Restaurant Opening: Mamucium, Manchester

First things first – I’m assured that the correct pronunciation is mamu-k-ium, and yes, it was the name given to the small fort that was our city by the Romans way back when. (If you haven’t already, you can head over to Castlefield to see the remains of the fort itself).

Back to the present day, and this Mamucium is part of the Indigo Hotel that has recently opened near Victoria Station. At the front, they’ve kept the original building, which houses the Mamucium Cafe, then around the side is the hotel entrance, and then the hotel. This is perhaps a little bit that disappoints me. I’d have put the restaurant in the building at the front. Show case it. Use the high windows and the original structure, make it all a feature. 

But I’m not an architect, or designer, and maybe that wasn’t possible. Mamucium the restaurant is in a new section of the building, banks of teal green, and tan seating, plenty of wood, and open ceiling with the foil covered piping bare. Which too seems a bit of a shame, it works in industrial style venues and this one just isn’t quite pulling that vibe, so it feels a bit, unfinished. 

We had planned to take advantage of the January offer that they have on – three courses, bottle of wine, £20 per head. I know, right, bargain. The options under the offer are limited to their Statuto set menu, and as both of us were ogling items on the main menu, that’s where we went. Both menus have hints of Manchester and Lancashire about them – locally sourced ingredients, Mancunian smoked salmon, Lancashire beef, locally cured bacon. 

So, onto the starters.

Mr GFB went for the Cumbrian pressed pork. Soft pink pork, honey mustard, pickled vegetables, and a toasted Lancashire muffin (or oven bottom). 



Whereas I went for the Smoked Cheshire Beef Hash. Rich beef, crisp potato, slow-cooked Burford brown egg, with caramelised onions, and a spiced ketchup



And the filming didn’t stop there. For any lovers of a runny yolk – this is for you. 



The pressed pork was perfectly lovely (I did love the idea of an oven bottom on a starter plate!) the hash was far more what I was hoping for. A little finesse, good flavours, a good solid dish. 

Onto mains. 



Mr GFB’s hot pot was a little deconstructed. Which is a shame in many ways. It was a cold day and the thought of buttery lamb and meat juice soaked potatoes was just what we had pictured in our heads. This was perfectly lovely, but the confit leg managed to be a little dry, and it was just missing the unctuousness – that rich, fatty buttery flavour you get from a hot pot. It should be like a meaty version of ready brek – warming you up.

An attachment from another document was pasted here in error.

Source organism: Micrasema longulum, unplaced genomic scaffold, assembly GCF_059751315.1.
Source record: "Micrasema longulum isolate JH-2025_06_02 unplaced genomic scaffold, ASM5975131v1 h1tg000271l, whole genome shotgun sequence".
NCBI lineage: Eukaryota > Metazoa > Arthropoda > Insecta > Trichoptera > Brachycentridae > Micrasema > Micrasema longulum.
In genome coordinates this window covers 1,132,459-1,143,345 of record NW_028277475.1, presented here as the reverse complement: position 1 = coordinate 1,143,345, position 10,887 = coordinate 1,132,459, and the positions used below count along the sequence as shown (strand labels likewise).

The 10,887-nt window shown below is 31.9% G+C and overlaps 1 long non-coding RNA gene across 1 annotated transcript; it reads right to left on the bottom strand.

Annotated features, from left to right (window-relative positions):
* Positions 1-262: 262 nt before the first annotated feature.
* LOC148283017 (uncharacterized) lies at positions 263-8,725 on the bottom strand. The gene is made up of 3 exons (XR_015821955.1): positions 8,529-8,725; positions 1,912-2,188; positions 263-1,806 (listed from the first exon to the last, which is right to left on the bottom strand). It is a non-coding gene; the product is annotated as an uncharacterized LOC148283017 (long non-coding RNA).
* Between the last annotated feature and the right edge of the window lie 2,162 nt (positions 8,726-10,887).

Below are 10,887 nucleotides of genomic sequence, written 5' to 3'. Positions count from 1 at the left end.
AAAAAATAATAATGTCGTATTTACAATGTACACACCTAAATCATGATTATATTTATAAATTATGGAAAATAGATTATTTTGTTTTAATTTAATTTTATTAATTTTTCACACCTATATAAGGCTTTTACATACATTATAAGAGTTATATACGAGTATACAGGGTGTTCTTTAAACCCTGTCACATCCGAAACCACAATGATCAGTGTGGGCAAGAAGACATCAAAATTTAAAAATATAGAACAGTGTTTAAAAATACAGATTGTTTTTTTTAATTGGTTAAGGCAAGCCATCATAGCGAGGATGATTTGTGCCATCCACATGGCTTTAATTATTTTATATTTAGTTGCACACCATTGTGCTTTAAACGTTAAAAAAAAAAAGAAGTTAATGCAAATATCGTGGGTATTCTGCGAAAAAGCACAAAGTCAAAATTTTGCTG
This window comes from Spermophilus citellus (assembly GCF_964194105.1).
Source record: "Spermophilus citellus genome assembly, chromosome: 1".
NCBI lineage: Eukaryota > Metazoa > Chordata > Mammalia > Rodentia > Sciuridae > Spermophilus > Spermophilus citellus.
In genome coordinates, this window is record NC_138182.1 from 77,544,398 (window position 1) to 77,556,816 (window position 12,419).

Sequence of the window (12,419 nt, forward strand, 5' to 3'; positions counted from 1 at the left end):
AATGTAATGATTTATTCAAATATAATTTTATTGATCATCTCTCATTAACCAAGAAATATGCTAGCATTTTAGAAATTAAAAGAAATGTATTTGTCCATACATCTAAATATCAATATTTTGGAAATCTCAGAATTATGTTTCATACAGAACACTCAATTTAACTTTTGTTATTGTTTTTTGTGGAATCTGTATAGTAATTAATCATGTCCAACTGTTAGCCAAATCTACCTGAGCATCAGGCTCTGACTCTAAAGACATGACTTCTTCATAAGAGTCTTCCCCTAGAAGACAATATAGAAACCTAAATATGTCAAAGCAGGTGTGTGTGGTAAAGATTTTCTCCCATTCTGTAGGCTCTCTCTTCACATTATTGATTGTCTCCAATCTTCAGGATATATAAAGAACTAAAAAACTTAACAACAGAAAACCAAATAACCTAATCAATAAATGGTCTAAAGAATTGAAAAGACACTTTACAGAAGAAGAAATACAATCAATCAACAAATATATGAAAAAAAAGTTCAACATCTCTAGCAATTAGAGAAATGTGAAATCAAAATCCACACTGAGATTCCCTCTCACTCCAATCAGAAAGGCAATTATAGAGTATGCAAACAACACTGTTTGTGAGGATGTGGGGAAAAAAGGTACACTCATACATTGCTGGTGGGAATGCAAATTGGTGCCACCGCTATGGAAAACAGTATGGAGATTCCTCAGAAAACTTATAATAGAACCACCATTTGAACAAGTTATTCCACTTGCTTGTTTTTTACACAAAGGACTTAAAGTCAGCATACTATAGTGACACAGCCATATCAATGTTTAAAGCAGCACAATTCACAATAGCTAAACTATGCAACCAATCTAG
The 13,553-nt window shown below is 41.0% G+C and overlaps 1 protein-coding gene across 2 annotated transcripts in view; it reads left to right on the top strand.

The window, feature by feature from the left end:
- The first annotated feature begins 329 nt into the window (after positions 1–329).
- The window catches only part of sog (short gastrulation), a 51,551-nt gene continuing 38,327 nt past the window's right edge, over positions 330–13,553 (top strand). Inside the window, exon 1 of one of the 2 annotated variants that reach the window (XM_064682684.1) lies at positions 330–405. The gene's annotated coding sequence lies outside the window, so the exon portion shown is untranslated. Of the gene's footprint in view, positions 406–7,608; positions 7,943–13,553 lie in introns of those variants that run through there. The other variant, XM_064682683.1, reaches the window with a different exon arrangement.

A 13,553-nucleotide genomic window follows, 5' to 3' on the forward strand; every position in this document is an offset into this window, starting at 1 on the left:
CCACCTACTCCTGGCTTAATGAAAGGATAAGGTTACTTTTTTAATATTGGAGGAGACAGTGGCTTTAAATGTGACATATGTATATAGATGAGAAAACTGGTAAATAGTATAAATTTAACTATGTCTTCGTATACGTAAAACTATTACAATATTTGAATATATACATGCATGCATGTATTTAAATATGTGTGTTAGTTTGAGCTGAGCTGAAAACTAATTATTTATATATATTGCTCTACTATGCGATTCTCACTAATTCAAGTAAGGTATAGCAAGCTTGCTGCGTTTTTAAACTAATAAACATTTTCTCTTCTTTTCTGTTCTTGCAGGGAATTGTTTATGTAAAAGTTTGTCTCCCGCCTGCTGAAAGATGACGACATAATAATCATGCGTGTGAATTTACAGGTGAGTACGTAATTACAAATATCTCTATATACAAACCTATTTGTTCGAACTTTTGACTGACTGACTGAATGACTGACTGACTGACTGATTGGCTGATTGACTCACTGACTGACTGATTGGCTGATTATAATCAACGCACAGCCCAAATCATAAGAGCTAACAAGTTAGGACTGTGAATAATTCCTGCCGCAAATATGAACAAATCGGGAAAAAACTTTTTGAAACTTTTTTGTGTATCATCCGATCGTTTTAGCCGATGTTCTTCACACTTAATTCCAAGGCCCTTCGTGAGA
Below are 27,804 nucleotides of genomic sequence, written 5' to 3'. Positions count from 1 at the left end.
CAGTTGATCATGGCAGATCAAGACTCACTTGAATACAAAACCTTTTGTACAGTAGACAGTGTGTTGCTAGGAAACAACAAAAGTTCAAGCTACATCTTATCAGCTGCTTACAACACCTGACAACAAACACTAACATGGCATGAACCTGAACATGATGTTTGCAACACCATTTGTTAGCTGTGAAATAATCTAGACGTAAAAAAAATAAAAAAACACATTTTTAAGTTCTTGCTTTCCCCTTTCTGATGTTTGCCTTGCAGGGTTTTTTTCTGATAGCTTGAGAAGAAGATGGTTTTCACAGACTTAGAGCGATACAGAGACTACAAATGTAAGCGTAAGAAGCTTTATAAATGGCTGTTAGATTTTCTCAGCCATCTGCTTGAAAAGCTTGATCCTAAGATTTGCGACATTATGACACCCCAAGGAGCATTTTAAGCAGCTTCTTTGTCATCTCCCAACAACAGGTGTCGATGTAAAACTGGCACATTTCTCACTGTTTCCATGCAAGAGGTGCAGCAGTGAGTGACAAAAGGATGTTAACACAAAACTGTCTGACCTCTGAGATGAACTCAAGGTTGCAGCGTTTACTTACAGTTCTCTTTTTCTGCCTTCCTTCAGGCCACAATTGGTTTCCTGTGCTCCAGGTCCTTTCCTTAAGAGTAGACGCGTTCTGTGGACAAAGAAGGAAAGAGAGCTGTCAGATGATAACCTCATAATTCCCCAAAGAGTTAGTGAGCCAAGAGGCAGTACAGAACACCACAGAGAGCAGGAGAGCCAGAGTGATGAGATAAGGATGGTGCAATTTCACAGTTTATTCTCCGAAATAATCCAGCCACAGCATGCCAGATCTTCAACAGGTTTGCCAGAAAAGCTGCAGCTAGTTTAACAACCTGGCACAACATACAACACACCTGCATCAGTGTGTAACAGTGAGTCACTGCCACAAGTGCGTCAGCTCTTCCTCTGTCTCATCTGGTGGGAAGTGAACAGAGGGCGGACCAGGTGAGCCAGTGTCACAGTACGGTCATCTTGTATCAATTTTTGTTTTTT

Maybe I have a romanticised vision of a hot pot in my head. 

My main however, was bloody lovely.



Mr Green’s Pie. Spinach, Portobello mushroom with Sandam’s goat’s cheese in a crispy pie crust, with earthy, salty cheese sauce, roast celeriac. It was proper veggie comfort food. Oozy, cheesy, hits of earthiness from the sauce and the celeriac, I scraped the plate clean. 

Somehow we had room for pudding. Mr GFB went for the classic, Manchester Tart. 


Custard tart, topped with banana, coconut, meringue and raspberry. A version of a Manchester Tart if you will – I suspect it avoids the soggy bottom you tend to get if you have banana on the base (it also has a tendency to go a little brown), and again was perfectly pleasant. 



Mine too was perfectly pleasant if a little large. Blueberry pavlova, with berries and Vimto gel. To be honest, I had to ask Mr GFB to help me with it, the meringue was so vast, and I was concerned that digging into it the wrong way would result in it pinging clumsily across the table. When it comes to inelegance, I need no encouragement. 

Overall, some hits and some not quite. But it’s early days – and as the formal launch isn’t until the end of the month, maybe we’ll see a little refinement over the next few weeks. 

In the meantime, if you’d like to take up their bargain January offer, just book online and mention it when you arrive. 



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All food and drink was paid for by ourselves. 

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